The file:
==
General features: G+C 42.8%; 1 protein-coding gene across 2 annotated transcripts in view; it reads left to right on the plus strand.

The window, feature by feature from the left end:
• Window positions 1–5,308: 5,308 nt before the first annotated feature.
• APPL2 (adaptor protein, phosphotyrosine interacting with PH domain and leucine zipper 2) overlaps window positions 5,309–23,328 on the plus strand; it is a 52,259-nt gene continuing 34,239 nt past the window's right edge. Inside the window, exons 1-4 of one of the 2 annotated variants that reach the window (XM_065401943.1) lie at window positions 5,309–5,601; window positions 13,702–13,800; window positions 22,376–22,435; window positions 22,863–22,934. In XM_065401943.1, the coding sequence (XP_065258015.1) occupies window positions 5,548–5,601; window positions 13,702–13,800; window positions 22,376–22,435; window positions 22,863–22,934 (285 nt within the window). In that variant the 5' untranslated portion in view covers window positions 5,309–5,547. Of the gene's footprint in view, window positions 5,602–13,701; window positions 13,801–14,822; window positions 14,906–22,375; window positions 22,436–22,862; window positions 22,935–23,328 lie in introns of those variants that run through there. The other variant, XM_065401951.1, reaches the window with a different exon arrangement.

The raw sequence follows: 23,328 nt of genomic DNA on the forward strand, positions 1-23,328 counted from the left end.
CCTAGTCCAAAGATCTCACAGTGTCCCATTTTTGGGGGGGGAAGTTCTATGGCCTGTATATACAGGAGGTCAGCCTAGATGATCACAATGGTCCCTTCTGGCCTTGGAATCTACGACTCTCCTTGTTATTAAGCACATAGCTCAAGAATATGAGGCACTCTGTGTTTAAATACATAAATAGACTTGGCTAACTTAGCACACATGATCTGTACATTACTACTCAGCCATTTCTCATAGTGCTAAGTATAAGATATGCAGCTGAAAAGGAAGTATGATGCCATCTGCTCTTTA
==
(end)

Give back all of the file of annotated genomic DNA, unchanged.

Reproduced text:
General features: G+C 42.8%; 1 protein-coding gene across 2 annotated transcripts in view; it reads left to right on the plus strand.

The window, feature by feature from the left end:
• Window positions 1–5,308: 5,308 nt before the first annotated feature.
• APPL2 (adaptor protein, phosphotyrosine interacting with PH domain and leucine zipper 2) overlaps window positions 5,309–23,328 on the plus strand; it is a 52,259-nt gene continuing 34,239 nt past the window's right edge. Inside the window, exons 1-4 of one of the 2 annotated variants that reach the window (XM_065401943.1) lie at window positions 5,309–5,601; window positions 13,702–13,800; window positions 22,376–22,435; window positions 22,863–22,934. In XM_065401943.1, the coding sequence (XP_065258015.1) occupies window positions 5,548–5,601; window positions 13,702–13,800; window positions 22,376–22,435; window positions 22,863–22,934 (285 nt within the window). In that variant the 5' untranslated portion in view covers window positions 5,309–5,547. Of the gene's footprint in view, window positions 5,602–13,701; window positions 13,801–14,822; window positions 14,906–22,375; window positions 22,436–22,862; window positions 22,935–23,328 lie in introns of those variants that run through there. The other variant, XM_065401951.1, reaches the window with a different exon arrangement.

The raw sequence follows: 23,328 nt of genomic DNA on the forward strand, positions 1-23,328 counted from the left end.
CCTAGTCCAAAGATCTCACAGTGTCCCATTTTTGGGGGGGGAAGTTCTATGGCCTGTATATACAGGAGGTCAGCCTAGATGATCACAATGGTCCCTTCTGGCCTTGGAATCTACGACTCTCCTTGTTATTAAGCACATAGCTCAAGAATATGAGGCACTCTGTGTTTAAATACATAAATAGACTTGGCTAACTTAGCACACATGATCTGTACATTACTACTCAGCCATTTCTCATAGTGCTAAGTATAAGATATGCAGCTGAAAAGGAAGTATGATGCCATCTGCTCTTTA